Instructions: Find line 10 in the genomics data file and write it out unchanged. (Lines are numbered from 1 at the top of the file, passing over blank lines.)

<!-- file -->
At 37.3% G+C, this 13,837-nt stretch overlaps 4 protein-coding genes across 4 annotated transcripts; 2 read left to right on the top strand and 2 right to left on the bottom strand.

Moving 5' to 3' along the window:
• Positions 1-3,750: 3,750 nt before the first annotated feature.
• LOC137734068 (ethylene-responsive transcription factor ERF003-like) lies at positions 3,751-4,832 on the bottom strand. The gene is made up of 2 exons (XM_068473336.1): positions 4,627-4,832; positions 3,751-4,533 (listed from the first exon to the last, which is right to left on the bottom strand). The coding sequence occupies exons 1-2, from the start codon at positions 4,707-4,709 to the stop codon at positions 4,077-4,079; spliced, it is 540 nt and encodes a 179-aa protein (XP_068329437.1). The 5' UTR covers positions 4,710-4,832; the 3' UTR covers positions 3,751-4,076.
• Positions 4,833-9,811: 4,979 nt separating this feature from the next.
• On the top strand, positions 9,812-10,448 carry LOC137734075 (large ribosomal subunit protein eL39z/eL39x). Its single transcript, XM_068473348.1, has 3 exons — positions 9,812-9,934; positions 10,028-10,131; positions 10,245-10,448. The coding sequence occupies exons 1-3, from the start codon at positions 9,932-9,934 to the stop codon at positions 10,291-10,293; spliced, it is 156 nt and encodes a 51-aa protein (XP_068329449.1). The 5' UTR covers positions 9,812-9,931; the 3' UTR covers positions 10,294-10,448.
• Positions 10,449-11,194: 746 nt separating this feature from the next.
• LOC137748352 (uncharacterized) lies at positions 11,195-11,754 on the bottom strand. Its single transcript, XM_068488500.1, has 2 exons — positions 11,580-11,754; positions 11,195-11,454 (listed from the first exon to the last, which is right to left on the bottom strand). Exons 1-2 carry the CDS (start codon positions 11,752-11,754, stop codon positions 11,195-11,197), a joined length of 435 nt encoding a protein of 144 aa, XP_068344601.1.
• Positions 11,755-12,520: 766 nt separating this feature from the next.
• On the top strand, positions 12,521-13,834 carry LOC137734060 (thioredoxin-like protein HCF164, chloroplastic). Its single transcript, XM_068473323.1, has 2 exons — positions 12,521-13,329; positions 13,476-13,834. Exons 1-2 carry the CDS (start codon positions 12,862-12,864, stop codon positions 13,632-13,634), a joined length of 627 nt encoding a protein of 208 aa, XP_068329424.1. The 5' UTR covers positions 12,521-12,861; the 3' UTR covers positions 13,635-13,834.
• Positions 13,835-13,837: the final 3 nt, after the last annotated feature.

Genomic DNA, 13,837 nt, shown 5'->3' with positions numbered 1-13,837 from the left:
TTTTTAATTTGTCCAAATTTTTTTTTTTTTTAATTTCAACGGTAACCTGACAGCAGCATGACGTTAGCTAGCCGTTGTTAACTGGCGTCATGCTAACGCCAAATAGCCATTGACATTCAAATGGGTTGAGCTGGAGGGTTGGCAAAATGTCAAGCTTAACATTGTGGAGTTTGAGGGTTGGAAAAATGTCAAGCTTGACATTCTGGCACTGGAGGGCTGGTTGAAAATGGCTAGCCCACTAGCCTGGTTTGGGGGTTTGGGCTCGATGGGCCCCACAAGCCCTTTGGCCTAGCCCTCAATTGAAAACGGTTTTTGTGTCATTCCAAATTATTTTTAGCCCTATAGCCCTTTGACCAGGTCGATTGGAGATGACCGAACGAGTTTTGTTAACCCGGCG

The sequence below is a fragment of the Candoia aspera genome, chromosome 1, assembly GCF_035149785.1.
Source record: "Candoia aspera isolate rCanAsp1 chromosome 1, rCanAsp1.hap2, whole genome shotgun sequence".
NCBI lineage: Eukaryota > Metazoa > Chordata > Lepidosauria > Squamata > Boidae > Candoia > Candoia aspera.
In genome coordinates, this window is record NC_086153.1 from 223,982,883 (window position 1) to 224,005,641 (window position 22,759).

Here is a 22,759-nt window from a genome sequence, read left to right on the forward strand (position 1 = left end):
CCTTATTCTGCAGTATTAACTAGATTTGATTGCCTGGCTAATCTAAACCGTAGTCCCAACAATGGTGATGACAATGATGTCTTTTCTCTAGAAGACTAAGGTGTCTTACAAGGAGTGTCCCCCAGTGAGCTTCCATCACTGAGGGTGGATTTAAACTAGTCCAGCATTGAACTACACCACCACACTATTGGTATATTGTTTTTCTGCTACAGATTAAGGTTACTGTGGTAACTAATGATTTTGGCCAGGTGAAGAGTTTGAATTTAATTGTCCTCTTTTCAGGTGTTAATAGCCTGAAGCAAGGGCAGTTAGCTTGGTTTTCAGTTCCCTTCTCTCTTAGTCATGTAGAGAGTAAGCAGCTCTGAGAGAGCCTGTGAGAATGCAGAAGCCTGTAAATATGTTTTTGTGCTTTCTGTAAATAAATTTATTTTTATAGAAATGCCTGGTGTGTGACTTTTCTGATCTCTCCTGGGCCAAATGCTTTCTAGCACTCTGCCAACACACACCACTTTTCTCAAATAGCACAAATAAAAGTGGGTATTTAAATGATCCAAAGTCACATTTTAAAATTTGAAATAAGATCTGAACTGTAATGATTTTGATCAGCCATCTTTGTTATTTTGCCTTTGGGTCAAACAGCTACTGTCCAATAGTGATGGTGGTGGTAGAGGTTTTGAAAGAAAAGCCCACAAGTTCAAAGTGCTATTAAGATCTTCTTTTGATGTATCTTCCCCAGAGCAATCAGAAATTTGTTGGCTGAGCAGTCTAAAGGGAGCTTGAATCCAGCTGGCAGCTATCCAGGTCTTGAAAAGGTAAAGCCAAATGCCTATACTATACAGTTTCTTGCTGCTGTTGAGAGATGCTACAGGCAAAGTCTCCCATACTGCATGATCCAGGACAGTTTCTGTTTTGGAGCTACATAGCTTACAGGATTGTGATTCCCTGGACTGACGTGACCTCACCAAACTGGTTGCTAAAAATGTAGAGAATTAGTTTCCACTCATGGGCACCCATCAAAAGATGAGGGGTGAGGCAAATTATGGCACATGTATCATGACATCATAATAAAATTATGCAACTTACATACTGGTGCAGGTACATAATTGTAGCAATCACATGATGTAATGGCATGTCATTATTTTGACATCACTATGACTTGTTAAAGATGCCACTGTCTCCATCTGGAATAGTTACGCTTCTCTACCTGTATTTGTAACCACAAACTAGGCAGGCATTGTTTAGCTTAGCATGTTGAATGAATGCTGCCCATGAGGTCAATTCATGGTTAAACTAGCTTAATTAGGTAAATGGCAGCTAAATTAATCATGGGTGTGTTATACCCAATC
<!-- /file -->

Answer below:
• On the top strand, positions 12,521-13,834 carry LOC137734060 (thioredoxin-like protein HCF164, chloroplastic). Its single transcript, XM_068473323.1, has 2 exons — positions 12,521-13,329; positions 13,476-13,834. Exons 1-2 carry the CDS (start codon positions 12,862-12,864, stop codon positions 13,632-13,634), a joined length of 627 nt encoding a protein of 208 aa, XP_068329424.1. The 5' UTR covers positions 12,521-12,861; the 3' UTR covers positions 13,635-13,834.